Wood for our casita

Well hello everyone! I know, it’s been awhile since we wrote. Lots has happened. Maybe someday I’ll get around to the full update here on the blog, but in brief, we had a baby, moved to Central America, and now we are building a house! So it’s not like I wasn’t writing because there wasn’t anything going on!

Today I’d like to start writing about the construction process of our wee house. A little house is called a “casita” in Spanish, and so I’ll be referring to our wee casita. Our casita is indeed wee, coming in at a whopping 500 sq. feet (plus a bunch of storage in the basement) You may think that is small, but it’s HUGE compared to our sailboat! One of the long term advantages of having lived on a very tiny sailboat is that everything else in comparison is so big!!

As is the tendency, we do have bigger dreams for the future. The long term plan for our casita is to live in it while we plan and build a bigger house on the same lot that will eventually be our permanent home, and the casita will be a guest house or rental when people like YOU come to visit us! But first things first. Right now just getting the casita done feels like an extraordinary task, given that this is the first time we have ventured into the realm of house building and we are doing it in a foreign language with almost no money.

One of our main priorities in building this house is that the materials be sourced from local, sustainable materials. We are building our house in a newly forming “eco-village” and the entire community is focused on sustainable, green design, which we are very excited about. Luckily for us, in our community there are some people who are amazing resources for us to find materials that are not commonly available on the larger market. Through the connections of our building manager and neighbor we are getting amazing tropical hardwoods that are all sustainably harvested. Almost all of the wood is coming from trees that have fallen naturally on their own, so we are not contributing to any deforestation through our choice to build our house with wood. Some of that wood is even coming from right down the road. We recently went to visit the site where some very large trees were knocked down by a flooding river several years ago. These trees are now being cut and hauled over to our building site, where some of them will become our roof rafters!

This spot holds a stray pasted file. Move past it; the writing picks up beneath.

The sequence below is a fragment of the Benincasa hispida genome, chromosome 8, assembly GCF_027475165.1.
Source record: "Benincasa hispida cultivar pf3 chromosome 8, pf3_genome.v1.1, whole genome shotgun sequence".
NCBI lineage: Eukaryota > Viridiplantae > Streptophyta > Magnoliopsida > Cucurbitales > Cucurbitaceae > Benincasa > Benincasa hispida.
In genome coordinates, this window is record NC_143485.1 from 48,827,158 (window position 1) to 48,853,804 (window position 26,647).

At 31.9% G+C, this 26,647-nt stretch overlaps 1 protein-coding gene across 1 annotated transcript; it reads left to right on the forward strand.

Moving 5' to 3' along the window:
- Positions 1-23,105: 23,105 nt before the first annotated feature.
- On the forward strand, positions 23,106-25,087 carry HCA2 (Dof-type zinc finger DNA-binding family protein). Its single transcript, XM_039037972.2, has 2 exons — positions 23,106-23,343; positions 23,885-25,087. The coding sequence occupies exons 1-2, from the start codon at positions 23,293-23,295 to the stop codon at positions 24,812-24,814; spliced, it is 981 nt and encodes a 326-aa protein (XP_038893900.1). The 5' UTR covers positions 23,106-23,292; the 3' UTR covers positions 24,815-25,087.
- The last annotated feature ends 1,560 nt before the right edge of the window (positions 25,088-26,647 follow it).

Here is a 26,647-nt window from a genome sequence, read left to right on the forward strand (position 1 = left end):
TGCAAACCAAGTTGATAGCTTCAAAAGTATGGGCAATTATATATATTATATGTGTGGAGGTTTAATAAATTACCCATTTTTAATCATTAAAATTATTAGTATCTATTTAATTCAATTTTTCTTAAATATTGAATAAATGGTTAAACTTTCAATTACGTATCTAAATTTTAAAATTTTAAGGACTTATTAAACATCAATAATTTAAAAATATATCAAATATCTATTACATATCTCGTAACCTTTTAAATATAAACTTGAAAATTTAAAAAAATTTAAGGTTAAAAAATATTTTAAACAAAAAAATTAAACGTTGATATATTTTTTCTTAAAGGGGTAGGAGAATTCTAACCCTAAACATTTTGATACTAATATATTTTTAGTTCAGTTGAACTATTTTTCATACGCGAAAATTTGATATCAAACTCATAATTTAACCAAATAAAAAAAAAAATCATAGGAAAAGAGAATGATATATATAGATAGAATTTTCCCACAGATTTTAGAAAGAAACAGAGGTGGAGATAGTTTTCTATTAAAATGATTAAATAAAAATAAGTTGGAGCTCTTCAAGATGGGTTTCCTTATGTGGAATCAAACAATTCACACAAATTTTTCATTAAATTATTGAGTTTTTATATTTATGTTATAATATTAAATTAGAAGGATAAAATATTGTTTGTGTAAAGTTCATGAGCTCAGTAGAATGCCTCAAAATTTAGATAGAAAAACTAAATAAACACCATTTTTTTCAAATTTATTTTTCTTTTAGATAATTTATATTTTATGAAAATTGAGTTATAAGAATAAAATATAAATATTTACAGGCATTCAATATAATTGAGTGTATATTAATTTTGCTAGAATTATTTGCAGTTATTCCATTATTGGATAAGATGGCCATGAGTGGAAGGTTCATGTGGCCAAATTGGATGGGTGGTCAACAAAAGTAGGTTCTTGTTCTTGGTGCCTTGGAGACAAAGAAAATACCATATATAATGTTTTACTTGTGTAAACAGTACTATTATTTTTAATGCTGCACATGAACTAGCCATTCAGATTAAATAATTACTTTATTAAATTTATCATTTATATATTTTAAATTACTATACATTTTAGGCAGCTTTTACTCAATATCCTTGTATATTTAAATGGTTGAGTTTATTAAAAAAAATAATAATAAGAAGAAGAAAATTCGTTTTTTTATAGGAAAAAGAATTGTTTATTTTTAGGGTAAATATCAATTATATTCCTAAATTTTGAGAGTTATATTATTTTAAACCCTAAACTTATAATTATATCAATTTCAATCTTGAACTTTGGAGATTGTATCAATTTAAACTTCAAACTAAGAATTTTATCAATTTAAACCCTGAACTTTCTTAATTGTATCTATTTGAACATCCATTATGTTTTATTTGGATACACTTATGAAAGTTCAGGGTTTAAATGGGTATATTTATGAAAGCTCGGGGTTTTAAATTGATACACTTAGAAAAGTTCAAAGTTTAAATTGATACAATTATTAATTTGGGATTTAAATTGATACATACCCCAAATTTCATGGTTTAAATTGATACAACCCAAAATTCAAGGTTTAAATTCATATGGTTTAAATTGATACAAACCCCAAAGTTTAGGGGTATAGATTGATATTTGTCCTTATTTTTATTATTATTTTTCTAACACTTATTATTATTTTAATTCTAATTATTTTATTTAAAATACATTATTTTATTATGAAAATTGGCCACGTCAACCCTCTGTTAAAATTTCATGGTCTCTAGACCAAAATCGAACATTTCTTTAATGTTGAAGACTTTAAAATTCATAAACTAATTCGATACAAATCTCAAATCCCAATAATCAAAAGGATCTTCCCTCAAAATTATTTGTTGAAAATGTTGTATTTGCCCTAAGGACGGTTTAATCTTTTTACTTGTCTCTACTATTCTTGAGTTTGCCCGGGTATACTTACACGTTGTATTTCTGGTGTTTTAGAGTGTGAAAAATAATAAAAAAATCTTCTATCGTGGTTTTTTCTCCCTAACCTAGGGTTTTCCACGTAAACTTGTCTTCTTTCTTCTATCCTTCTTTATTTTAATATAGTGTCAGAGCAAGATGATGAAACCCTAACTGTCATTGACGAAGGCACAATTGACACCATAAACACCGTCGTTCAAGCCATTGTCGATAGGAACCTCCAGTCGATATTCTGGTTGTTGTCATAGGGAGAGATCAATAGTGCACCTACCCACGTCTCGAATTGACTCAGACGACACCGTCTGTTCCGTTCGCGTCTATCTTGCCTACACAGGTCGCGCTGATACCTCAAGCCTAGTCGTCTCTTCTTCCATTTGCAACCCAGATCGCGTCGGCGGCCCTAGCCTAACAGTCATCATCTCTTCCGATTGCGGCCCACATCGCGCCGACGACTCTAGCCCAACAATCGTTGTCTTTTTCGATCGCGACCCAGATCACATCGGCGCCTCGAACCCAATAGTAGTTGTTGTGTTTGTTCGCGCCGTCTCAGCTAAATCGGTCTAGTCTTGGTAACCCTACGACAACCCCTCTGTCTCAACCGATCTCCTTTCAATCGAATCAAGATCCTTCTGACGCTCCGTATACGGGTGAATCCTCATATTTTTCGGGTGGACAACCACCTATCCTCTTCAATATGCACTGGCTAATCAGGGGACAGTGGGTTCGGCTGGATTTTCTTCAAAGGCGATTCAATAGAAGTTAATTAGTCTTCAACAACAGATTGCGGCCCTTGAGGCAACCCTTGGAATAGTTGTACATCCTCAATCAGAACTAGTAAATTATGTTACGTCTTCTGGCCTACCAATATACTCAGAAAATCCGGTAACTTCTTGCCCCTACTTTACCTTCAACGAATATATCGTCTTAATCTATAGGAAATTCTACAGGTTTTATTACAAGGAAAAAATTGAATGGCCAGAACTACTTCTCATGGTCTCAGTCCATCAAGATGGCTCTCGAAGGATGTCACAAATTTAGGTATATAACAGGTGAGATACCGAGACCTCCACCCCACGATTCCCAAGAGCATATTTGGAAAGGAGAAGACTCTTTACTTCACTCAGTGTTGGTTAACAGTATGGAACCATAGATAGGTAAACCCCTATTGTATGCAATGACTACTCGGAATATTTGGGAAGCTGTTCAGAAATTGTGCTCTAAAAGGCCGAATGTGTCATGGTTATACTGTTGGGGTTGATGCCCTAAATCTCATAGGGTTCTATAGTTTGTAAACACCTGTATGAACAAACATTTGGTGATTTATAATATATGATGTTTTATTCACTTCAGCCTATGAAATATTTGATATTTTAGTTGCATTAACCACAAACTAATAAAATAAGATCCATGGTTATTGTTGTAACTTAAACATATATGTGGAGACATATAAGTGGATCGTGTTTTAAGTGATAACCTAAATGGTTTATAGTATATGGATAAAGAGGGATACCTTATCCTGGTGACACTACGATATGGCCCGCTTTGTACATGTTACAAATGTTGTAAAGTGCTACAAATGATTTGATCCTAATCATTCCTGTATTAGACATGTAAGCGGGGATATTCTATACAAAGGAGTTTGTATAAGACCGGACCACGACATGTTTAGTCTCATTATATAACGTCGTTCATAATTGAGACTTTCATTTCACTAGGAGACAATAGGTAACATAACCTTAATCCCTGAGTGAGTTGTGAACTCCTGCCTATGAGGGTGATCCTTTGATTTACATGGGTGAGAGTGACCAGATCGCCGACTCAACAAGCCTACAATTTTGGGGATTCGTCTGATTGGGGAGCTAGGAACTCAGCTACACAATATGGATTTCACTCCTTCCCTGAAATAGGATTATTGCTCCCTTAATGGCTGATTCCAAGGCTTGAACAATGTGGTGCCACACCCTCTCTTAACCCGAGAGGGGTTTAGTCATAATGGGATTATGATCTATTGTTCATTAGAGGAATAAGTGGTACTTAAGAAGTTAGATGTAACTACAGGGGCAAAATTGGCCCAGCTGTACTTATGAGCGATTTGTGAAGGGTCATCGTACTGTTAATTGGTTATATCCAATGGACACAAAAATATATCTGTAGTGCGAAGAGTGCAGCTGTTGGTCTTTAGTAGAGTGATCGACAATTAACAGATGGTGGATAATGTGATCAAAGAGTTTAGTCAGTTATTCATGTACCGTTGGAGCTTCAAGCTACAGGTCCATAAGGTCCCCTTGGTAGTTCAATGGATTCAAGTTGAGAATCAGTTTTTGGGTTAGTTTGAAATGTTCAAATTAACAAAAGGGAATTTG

Here is a video showing some of the boards being hauled up from the river by some very hardworking men. They had to cross a tricky river with large rocks, go under another large fallen tree (I had a difficult time understanding why they didn’t cut up that tree first so it would be easier to get the wood farther down the hill out. They had some reason that didn’t make sense to me in Spanish) and up a steep hill to bring the wood to the road where it would make the journey of about 5 miles to our building site.

DSC 0912 from Wee Happy on Vimeo.

We will be posting more soon about the interesting, sometimes arduous process of building a unique house in a foreign country! And we’ll post cute pictures of our adorable baby too! Just not in this post….